To successfully convey the message and goals for your business, you must create a content marketing strategy. According to Content Marketing Institute, 63% of businesses don’t have a documented marketing strategy at all, and yet, the majority are willing to spend 40% of their budget on content marketing.
Your content strategy is not simply about idealized aspirations, but rather a documented outline for who you want to reach out to, why you want to reach out to them, and what types of messaging can accomplish your end goals.
At its core, a content marketing strategy seeks to answer measurable goals like increasing revenue, lowering costs, conveying an actionable message, or bettering customers.
Rahel Bailie, (co-author of Content Strategy: Connecting the Dots Between Business, Brand, and Benefits) says it best:
“Content strategy deals with the planning aspects of managing content throughout its lifecycle, and includes aligning content to business goals, analysis, and modeling, and influences the development, production, presentation, evaluation, measurement, and sunsetting of content, including governance.”
And why should your business create a content marketing strategy?
In short, a solid plan sits at the heart of the most excellent branding initiatives and acts as the lifeblood of most gained new business. Brand reputation builds its trust through effective content management.
According to Lyfe Marketing, 78 percent of consumers prefer getting to know a company through rich articles rather than ads and 70 percent believe organizations developing custom content are interested in building good relationships with them. If the content that consumers read is valuable, educational, and engaging, they will start to believe the same about your business.
Creating content is also a great way to bring in new leads, as it costs 62 percent less than regular marketing tactics and generates three times the amount of leads. For small and large businesses alike, content marketing makes sense when seeking maximization of a budget with the desired lead generation.
Even though creating a content marketing strategy makes good business sense, knowing where to start can feel a bit overwhelming. To get you started, we developed this series to provide a step-by-step process for outlining a strategic plan in just one week’s time.
Don’t worry, we’ll start off slow by first focusing on what you want to get from your plan and then outlining your SMART goals.
Writing out your reasons for putting this plan together will be your cornerstone as you build your plan. It will also be a great sanity check when distractions come or the work seems overwhelming.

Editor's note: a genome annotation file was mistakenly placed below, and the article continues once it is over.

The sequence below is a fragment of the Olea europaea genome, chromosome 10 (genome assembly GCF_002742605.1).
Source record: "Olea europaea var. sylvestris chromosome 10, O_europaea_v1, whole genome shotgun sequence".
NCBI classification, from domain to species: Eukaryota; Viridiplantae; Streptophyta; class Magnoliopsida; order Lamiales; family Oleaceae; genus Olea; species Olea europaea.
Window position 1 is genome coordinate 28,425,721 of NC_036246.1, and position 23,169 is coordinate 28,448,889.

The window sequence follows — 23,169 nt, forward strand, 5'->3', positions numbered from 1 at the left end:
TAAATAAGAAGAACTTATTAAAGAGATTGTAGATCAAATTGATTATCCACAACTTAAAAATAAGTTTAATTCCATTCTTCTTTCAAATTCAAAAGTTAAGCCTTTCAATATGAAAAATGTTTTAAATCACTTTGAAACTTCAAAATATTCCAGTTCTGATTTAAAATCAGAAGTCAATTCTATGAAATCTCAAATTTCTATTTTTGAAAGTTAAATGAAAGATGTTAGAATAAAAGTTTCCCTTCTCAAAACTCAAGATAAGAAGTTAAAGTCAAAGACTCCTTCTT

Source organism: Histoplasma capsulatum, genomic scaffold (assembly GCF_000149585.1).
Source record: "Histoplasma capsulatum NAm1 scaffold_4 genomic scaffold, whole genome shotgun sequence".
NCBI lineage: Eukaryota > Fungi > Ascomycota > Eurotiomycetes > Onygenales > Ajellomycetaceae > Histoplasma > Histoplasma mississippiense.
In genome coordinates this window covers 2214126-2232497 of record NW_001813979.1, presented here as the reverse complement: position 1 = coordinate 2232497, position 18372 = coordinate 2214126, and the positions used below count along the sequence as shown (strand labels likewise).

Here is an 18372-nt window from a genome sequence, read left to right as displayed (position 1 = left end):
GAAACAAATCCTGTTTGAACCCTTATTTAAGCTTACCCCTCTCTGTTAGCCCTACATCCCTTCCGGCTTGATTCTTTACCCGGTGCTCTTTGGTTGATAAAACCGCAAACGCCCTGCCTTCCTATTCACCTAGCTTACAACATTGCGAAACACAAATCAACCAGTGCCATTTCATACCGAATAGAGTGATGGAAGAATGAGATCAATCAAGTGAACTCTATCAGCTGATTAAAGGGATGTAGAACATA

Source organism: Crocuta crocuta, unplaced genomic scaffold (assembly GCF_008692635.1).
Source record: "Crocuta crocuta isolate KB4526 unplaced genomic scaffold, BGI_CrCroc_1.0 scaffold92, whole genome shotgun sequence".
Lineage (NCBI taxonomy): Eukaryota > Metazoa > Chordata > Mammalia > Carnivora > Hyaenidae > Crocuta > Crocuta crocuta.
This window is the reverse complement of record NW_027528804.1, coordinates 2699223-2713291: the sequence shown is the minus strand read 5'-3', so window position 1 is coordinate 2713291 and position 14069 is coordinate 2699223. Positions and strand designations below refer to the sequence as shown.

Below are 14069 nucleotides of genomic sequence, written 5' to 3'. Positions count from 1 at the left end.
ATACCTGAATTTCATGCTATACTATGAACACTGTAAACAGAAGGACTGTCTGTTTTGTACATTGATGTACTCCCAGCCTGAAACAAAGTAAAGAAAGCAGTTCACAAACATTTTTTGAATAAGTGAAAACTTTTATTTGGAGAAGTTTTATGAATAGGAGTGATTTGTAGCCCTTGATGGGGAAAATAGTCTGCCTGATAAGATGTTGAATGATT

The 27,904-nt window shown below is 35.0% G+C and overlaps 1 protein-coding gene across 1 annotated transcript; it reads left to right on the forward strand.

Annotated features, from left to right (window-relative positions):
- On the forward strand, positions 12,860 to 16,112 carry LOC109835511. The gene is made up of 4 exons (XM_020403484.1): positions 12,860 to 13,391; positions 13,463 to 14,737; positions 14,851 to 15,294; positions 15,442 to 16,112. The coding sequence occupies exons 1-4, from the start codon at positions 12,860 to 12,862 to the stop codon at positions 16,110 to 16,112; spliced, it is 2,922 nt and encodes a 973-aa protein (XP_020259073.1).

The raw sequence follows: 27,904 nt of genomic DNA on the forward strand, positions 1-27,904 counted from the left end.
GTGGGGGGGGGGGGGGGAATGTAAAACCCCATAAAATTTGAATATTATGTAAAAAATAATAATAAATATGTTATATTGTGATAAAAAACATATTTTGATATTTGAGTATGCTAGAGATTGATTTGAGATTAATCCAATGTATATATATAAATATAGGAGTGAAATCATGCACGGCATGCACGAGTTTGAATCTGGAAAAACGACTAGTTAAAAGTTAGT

Take some time to create a statement or a list of problems you want to address within your business, such as:
Your statement or list will be a great starting (and returning) point as you build your plan. For sample purposes, we will choose “Our sales slip every 3rd and 4th quarter” as the overarching reason for launching this new content strategy.
Once you state your purpose, it’s time to identify your S.M.A.R.T. goals, which stand for Specific, Measurable, Attainable, Relevant, and Time-based.
Specific goals use action words to state exactly what you’ll do. Measurable goals include a metric pointing toward a defined target that indicates success over time. Attainable goals must be challenging, yet realistic. Relevant goals should be tied to overall company goals and make sense within your industry. Time-based goals must provide an exact target date by which you hope to see successful results.
To begin, first write out some basic, actionable goals that could help contribute to an influx of new leads for the business, such as:
Then, follow the SMART guidelines to enhance them. For example, increase search traffic on our website could be changed to: Increase weekly search traffic on our website by 15% (from 10,000 to 11,500 unique visits per month) over the next four months (by November 15).
Give your content strategy a sense of direction by taking time to outline at least 2-3 SMART goals related to your purpose. Write them out and discuss them with your internal stakeholders to ensure that everyone agrees with both the purpose and the relevancy of the goals. You might discover that what seems relevant and attainable to you might not be the case for others on your team.
After having established both the purpose and SMART goals for your new content strategy, you’re done for the day. You now have a great foundation and roadmap for where your content generates, and how success gets measured.
Stay tuned as we move on to Day 2 where we identify target audiences. And as always, lets us know if we can assist your small business in stating your purpose or establishing your goals.